Conceptually, a protocol is no more than an agreement. So the real question is why an agreement is needed at all, which boils down to the chaos and unstructuredness (probably only from the perspective of humans) in the core of engineering. In some sense, the most intriguing part of engineering, which is similar to art, is to construct the best structures in an orderly fashion so that various utilities can be created with ease.
OK, I know that sounds like bullshit. But let’s go concrete.
Think about TCP. What we want is a reliable communication channel while facing us are randomly arriving packets. They could be of different sizes, contain errors or not, arrive in weird order, etc., which are messy. How can we make these wild packets meaningful? I guess the first thing we need to do is an agreement. (I actually wonder if this is true sometimes.）
Let’s try a trivial one: Alice and Bob agree to discard whatever they receive. Deal! This is by no means very useful, but is indeed a protocol that allows complete confidence at both sides in the meaning of the messages, which is nothing. To make it a bit romantic, maybe Alice can send in the packets her secret love for Bob, which would end up blowing in the wind because Bob will discard them anyway without a peek. An agreement is an agreement :)
Obviously this is not satisfactory, so let’s improve our protocol: Alice and Bob agree that whenever and whatever they receive a packet, however long the packet is, it simply means “I love you”. Good, at least now the packets convey some human understandable meaning, though it never changes. But it is not hard at all to allow some dynamics. For example let’s just do a minor tweak to our protocol: packets longer than 10 mean “ I love you” and all other packets are “I hate you”. These messages are still hard-coded in the protocol, but it is easy to see that Alice and Bob already have some weak control over the messages.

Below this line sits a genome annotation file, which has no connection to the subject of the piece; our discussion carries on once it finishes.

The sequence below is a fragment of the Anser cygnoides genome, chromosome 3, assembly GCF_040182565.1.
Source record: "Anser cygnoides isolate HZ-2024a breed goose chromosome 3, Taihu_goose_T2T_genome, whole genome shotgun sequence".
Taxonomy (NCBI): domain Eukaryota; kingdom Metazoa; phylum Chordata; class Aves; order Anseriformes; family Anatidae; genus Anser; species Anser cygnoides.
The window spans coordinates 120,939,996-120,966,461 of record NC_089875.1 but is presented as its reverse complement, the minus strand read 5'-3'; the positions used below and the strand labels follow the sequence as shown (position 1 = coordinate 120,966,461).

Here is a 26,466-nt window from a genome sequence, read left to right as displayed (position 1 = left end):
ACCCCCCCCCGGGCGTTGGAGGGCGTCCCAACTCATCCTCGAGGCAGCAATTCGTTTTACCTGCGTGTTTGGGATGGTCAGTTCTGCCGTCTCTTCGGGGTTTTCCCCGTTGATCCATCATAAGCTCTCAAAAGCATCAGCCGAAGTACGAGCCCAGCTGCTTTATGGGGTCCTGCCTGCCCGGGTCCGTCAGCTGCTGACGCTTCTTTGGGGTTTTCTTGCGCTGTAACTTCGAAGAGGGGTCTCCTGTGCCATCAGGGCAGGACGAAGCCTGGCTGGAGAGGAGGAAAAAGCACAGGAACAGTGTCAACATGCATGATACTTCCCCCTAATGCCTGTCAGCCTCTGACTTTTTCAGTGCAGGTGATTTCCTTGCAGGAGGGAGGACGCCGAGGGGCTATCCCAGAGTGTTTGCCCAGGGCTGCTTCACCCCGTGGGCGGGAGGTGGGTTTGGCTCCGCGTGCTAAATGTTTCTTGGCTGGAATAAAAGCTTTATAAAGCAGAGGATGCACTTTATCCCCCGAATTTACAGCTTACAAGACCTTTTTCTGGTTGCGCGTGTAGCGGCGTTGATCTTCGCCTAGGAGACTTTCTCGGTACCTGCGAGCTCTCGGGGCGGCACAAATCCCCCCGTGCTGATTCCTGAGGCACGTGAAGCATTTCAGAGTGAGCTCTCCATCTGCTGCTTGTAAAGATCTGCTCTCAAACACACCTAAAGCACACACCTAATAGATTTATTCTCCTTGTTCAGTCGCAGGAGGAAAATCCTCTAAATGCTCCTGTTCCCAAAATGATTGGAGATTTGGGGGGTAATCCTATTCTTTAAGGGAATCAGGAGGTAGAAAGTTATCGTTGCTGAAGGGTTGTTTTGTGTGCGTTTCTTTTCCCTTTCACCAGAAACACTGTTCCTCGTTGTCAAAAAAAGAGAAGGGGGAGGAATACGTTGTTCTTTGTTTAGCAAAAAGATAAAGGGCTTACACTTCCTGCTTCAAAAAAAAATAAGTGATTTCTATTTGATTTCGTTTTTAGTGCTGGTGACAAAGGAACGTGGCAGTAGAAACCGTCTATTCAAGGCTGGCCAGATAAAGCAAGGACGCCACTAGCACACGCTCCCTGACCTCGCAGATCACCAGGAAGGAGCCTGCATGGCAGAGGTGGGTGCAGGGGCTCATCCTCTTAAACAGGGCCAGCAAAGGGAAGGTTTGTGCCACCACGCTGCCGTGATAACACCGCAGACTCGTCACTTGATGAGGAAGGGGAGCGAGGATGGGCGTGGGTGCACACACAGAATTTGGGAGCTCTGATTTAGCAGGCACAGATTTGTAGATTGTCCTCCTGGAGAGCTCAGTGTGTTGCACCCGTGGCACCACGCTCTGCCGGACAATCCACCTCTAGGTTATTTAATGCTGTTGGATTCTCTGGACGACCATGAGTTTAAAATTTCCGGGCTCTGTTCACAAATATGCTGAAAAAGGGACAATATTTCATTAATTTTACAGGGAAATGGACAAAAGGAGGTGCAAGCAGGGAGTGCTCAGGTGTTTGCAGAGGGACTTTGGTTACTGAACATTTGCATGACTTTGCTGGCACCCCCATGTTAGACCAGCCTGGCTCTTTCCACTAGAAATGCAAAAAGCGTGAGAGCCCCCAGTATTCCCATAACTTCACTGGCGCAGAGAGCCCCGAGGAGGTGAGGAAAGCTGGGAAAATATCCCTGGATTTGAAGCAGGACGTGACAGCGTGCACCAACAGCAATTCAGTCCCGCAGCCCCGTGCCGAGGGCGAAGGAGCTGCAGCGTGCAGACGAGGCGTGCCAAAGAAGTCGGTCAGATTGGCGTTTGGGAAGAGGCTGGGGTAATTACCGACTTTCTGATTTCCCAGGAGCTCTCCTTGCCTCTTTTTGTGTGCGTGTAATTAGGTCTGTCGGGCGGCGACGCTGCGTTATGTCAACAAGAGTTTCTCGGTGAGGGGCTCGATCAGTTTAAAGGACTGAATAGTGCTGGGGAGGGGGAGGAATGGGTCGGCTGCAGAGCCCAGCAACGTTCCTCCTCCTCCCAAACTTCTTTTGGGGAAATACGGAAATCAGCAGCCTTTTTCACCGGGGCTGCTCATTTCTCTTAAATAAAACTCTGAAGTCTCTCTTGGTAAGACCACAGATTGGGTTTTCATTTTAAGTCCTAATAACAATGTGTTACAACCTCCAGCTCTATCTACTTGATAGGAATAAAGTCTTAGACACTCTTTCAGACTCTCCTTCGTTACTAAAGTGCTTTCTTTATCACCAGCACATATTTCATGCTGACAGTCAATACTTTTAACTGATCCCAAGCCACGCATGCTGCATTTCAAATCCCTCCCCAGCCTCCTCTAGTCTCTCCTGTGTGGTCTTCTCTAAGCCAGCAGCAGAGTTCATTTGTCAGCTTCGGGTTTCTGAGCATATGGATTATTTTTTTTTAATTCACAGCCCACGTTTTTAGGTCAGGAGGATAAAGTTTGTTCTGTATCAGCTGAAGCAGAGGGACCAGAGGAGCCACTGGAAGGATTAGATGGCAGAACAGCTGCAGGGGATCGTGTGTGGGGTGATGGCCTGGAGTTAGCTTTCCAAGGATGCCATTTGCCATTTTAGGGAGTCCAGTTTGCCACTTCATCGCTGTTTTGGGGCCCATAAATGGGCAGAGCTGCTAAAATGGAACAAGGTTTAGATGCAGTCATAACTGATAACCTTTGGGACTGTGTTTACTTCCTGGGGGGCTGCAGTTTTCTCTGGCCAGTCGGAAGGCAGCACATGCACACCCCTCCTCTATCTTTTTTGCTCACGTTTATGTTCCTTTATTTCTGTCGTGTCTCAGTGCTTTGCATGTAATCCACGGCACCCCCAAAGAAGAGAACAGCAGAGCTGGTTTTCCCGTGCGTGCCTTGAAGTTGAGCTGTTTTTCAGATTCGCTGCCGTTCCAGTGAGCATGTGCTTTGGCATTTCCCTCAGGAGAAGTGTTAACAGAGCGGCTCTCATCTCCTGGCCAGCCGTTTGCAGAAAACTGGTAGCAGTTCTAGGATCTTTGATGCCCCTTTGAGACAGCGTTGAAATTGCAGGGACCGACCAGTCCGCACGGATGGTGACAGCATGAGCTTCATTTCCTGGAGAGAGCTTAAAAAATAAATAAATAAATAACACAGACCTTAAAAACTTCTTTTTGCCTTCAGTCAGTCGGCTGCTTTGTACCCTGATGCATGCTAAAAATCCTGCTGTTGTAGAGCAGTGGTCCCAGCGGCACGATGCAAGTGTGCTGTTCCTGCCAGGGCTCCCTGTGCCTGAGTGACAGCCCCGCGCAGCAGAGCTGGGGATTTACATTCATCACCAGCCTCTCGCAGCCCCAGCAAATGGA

Now let’s turn to a more interesting trick - reordering. Suppose Alice wants to ask Bob “do not I love you”. The first option is to send this entire sentence in just one packet. This would work, but has disadvantages like expensiveness to resend on failures. I will not go into the details but directly follow the second option to explain what reordering is. With this approach, Alice would send five separate packets in the order of “do”-“not”-“I”-“love”-“you”. Unfortunately, they may arrive misleadingly as “I” “do” “not” “love” “you”. To address this issue, Alice and Bob can make an agreement that a sequence number will be prepended to each packet, making the sentence “1do”-“2not”-“3I”-“4love”-“5you”. Now the original message can always be assembled properly regardless of the arriving order.
Of course we can enforce more structures and continue perfecting our protocol, but you got the idea. A protocol is just an agreement to solve the problem of unstructuredness.
Now the only question left is why we need so many different protocols. The answer is simple - because we have so many different kinds and levels of unstructuredness! For the last time let’s take Alice expressing love for Bob as an example. But to illustrate how general the idea of a protocol can be, let’s make this happen in the world of everyday life rather than computer science. Alice wants to write a love letter to Bob, which is comprised of several paragraphs. Every paragraph consists a couple of sentences, which can be further broken down to words and characters. That’s already quite a few protocols involved! The vocabulary protocol transforms characters into words. The grammar protocol assembles words into sentences, which are elevated to paragraphs and passages by some other protocols (which I don’t really know) of cohesion and cohesiveness. As long as these protocols are agreed on, the love from Alice should be well understood, hopefully :-)